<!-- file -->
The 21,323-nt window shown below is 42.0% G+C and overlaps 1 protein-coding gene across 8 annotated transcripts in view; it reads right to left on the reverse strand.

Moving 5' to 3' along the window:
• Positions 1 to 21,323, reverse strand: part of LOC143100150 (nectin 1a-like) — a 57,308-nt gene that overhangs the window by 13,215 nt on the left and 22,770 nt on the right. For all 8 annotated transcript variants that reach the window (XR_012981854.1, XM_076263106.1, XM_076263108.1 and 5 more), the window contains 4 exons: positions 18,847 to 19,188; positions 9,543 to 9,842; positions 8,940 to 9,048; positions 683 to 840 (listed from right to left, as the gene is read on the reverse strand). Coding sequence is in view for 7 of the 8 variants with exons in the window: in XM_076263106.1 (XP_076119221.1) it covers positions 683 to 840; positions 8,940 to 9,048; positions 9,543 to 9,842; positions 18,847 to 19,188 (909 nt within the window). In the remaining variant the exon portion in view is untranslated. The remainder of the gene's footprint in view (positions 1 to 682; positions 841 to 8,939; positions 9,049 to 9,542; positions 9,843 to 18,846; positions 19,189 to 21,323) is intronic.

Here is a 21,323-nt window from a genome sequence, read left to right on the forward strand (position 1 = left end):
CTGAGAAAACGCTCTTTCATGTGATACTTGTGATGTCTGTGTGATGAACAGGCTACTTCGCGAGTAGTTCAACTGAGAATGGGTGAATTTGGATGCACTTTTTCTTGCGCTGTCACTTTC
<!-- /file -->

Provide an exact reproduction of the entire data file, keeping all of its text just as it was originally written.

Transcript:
The 21,323-nt window shown below is 42.0% G+C and overlaps 1 protein-coding gene across 8 annotated transcripts in view; it reads right to left on the reverse strand.

Moving 5' to 3' along the window:
• Positions 1 to 21,323, reverse strand: part of LOC143100150 (nectin 1a-like) — a 57,308-nt gene that overhangs the window by 13,215 nt on the left and 22,770 nt on the right. For all 8 annotated transcript variants that reach the window (XR_012981854.1, XM_076263106.1, XM_076263108.1 and 5 more), the window contains 4 exons: positions 18,847 to 19,188; positions 9,543 to 9,842; positions 8,940 to 9,048; positions 683 to 840 (listed from right to left, as the gene is read on the reverse strand). Coding sequence is in view for 7 of the 8 variants with exons in the window: in XM_076263106.1 (XP_076119221.1) it covers positions 683 to 840; positions 8,940 to 9,048; positions 9,543 to 9,842; positions 18,847 to 19,188 (909 nt within the window). In the remaining variant the exon portion in view is untranslated. The remainder of the gene's footprint in view (positions 1 to 682; positions 841 to 8,939; positions 9,049 to 9,542; positions 9,843 to 18,846; positions 19,189 to 21,323) is intronic.

Here is a 21,323-nt window from a genome sequence, read left to right on the forward strand (position 1 = left end):
CTGAGAAAACGCTCTTTCATGTGATACTTGTGATGTCTGTGTGATGAACAGGCTACTTCGCGAGTAGTTCAACTGAGAATGGGTGAATTTGGATGCACTTTTTCTTGCGCTGTCACTTTC